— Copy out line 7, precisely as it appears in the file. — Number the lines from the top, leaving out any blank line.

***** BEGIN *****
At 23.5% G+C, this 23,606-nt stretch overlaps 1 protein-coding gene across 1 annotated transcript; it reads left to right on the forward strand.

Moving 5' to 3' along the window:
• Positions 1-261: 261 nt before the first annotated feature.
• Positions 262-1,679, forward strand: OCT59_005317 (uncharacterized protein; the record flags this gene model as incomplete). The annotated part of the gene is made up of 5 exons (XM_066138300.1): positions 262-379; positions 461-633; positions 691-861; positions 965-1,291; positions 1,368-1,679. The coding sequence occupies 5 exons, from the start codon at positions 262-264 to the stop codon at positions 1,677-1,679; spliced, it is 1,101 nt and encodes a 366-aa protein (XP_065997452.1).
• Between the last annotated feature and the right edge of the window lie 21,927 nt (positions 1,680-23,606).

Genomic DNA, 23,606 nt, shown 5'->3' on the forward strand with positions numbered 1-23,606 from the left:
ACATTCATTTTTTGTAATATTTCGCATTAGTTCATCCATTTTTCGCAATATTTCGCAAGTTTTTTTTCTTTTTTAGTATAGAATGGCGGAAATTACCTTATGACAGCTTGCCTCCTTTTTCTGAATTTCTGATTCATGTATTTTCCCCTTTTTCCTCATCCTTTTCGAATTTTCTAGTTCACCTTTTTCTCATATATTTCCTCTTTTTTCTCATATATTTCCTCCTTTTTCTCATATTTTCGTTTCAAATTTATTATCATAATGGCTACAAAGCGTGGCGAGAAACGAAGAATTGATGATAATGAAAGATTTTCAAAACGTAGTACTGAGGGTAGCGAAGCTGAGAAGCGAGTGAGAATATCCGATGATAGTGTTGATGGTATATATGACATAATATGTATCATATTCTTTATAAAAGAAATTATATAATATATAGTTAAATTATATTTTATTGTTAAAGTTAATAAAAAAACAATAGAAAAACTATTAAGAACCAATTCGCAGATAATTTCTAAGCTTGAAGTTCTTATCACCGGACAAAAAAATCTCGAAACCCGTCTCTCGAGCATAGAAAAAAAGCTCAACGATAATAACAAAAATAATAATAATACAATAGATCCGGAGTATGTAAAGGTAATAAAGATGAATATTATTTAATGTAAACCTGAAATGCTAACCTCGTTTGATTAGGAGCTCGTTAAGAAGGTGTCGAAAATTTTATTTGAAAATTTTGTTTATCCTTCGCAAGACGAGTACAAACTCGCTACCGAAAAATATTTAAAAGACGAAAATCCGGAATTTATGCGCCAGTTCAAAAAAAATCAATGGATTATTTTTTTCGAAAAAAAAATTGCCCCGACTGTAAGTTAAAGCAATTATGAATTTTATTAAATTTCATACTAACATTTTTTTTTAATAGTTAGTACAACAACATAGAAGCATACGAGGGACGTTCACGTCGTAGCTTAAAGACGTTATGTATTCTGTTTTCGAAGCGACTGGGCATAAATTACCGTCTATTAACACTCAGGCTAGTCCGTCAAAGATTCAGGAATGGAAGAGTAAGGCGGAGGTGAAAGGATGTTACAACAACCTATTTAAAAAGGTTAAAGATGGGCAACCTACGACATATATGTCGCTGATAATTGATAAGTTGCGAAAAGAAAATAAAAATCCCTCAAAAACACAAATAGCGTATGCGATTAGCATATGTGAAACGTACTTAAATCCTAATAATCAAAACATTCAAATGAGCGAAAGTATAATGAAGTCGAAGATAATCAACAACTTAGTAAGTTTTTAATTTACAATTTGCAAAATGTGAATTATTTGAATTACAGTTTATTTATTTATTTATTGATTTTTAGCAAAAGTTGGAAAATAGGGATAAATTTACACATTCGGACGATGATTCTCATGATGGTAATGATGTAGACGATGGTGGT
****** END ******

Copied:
ACATTCATTTTTTGTAATATTTCGCATTAGTTCATCCATTTTTCGCAATATTTCGCAAGTTTTTTTTCTTTTTTAGTATAGAATGGCGGAAATTACCTTATGACAGCTTGCCTCCTTTTTCTGAATTTCTGATTCATGTATTTTCCCCTTTTTCCTCATCCTTTTCGAATTTTCTAGTTCACCTTTTTCTCATATATTTCCTCTTTTTTCTCATATATTTCCTCCTTTTTCTCATATTTTCGTTTCAAATTTATTATCATAATGGCTACAAAGCGTGGCGAGAAACGAAGAATTGATGATAATGAAAGATTTTCAAAACGTAGTACTGAGGGTAGCGAAGCTGAGAAGCGAGTGAGAATATCCGATGATAGTGTTGATGGTATATATGACATAATATGTATCATATTCTTTATAAAAGAAATTATATAATATATAGTTAAATTATATTTTATTGTTAAAGTTAATAAAAAAACAATAGAAAAACTATTAAGAACCAATTCGCAGATAATTTCTAAGCTTGAAGTTCTTATCACCGGACAAAAAAATCTCGAAACCCGTCTCTCGAGCATAGAAAAAAAGCTCAACGATAATAACAAAAATAATAATAATACAATAGATCCGGAGTATGTAAAGGTAATAAAGATGAATATTATTTAATGTAAACCTGAAATGCTAACCTCGTTTGATTAGGAGCTCGTTAAGAAGGTGTCGAAAATTTTATTTGAAAATTTTGTTTATCCTTCGCAAGACGAGTACAAACTCGCTACCGAAAAATATTTAAAAGACGAAAATCCGGAATTTATGCGCCAGTTCAAAAAAAATCAATGGATTATTTTTTTCGAAAAAAAAATTGCCCCGACTGTAAGTTAAAGCAATTATGAATTTTATTAAATTTCATACTAACATTTTTTTTTAATAGTTAGTACAACAACATAGAAGCATACGAGGGACGTTCACGTCGTAGCTTAAAGACGTTATGTATTCTGTTTTCGAAGCGACTGGGCATAAATTACCGTCTATTAACACTCAGGCTAGTCCGTCAAAGATTCAGGAATGGAAGAGTAAGGCGGAGGTGAAAGGATGTTACAACAACCTATTTAAAAAGGTTAAAGATGGGCAACCTACGACATATATGTCGCTGATAATTGATAAGTTGCGAAAAGAAAATAAAAATCCCTCAAAAACACAAATAGCGTATGCGATTAGCATATGTGAAACGTACTTAAATCCTAATAATCAAAACATTCAAATGAGCGAAAGTATAATGAAGTCGAAGATAATCAACAACTTAGTAAGTTTTTAATTTACAATTTGCAAAATGTGAATTATTTGAATTACAGTTTATTTATTTATTTATTGATTTTTAGCAAAAGTTGGAAAATAGGGATAAATTTACACATTCGGACGATGATTCTCATGATGGTAATGATGTAGACGATGGTGGT